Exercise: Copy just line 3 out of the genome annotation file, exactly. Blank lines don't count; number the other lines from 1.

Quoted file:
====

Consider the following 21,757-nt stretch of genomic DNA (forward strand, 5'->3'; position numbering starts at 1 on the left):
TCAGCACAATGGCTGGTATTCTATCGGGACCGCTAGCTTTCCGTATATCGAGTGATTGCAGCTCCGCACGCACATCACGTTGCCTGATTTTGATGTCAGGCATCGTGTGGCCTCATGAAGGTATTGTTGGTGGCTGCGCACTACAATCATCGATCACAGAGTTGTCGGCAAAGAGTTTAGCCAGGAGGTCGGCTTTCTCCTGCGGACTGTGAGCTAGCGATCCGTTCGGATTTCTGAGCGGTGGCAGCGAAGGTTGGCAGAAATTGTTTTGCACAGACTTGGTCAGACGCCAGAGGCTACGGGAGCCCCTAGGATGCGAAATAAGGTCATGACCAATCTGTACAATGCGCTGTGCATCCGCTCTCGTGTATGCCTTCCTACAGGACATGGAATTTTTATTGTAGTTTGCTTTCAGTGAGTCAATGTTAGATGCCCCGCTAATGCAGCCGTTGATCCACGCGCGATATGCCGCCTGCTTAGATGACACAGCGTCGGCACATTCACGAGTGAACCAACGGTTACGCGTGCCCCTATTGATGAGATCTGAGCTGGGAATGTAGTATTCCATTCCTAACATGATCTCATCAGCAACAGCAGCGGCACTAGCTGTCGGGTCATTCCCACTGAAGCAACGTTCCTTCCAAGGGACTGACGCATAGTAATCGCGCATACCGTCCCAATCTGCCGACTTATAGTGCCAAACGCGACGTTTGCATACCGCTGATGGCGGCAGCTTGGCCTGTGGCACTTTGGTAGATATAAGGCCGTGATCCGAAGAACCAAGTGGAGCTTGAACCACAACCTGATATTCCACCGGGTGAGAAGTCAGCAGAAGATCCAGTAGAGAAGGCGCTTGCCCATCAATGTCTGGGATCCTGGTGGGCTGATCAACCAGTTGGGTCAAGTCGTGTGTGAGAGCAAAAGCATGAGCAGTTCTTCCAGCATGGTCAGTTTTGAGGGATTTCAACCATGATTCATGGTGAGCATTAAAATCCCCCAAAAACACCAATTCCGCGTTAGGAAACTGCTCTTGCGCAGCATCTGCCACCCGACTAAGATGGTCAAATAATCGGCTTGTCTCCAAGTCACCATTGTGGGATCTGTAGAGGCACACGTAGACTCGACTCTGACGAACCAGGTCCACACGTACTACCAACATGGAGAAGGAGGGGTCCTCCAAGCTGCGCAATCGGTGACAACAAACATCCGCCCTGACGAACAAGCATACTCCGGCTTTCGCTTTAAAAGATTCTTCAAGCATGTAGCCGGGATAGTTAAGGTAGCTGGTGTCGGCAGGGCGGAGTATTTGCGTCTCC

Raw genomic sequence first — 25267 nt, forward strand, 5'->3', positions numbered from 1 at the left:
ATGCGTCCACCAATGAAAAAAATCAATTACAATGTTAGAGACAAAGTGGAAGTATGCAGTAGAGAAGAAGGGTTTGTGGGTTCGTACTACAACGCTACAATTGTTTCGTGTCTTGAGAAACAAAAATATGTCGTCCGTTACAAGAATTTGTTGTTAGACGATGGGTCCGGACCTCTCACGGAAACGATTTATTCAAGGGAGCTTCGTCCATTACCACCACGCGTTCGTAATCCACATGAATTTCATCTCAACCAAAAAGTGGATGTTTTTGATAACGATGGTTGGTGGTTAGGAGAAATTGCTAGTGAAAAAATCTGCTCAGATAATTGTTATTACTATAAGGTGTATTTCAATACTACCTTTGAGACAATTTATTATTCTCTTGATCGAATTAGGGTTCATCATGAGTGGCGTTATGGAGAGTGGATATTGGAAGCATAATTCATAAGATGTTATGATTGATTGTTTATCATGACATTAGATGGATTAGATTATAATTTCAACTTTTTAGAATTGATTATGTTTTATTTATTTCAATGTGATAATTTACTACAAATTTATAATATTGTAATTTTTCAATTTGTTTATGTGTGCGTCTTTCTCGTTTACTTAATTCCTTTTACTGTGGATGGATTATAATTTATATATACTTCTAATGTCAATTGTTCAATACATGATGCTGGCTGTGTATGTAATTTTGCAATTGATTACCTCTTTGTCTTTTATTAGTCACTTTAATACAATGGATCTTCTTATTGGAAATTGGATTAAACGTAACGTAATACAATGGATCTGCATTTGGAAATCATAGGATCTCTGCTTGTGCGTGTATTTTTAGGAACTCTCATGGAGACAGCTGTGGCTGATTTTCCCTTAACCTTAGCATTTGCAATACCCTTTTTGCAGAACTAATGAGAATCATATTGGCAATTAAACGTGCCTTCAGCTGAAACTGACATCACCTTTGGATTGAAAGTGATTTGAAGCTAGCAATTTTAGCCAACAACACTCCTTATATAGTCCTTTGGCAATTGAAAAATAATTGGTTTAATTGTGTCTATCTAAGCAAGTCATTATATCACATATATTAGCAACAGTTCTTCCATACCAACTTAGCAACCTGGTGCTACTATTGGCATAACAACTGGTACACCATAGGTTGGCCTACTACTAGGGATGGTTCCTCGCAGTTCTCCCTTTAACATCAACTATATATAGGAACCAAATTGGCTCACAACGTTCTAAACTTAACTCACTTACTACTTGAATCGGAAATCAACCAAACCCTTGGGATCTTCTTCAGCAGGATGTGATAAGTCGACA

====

Raw genomic sequence first — 25267 nt, forward strand, 5'->3', positions numbered from 1 at the left: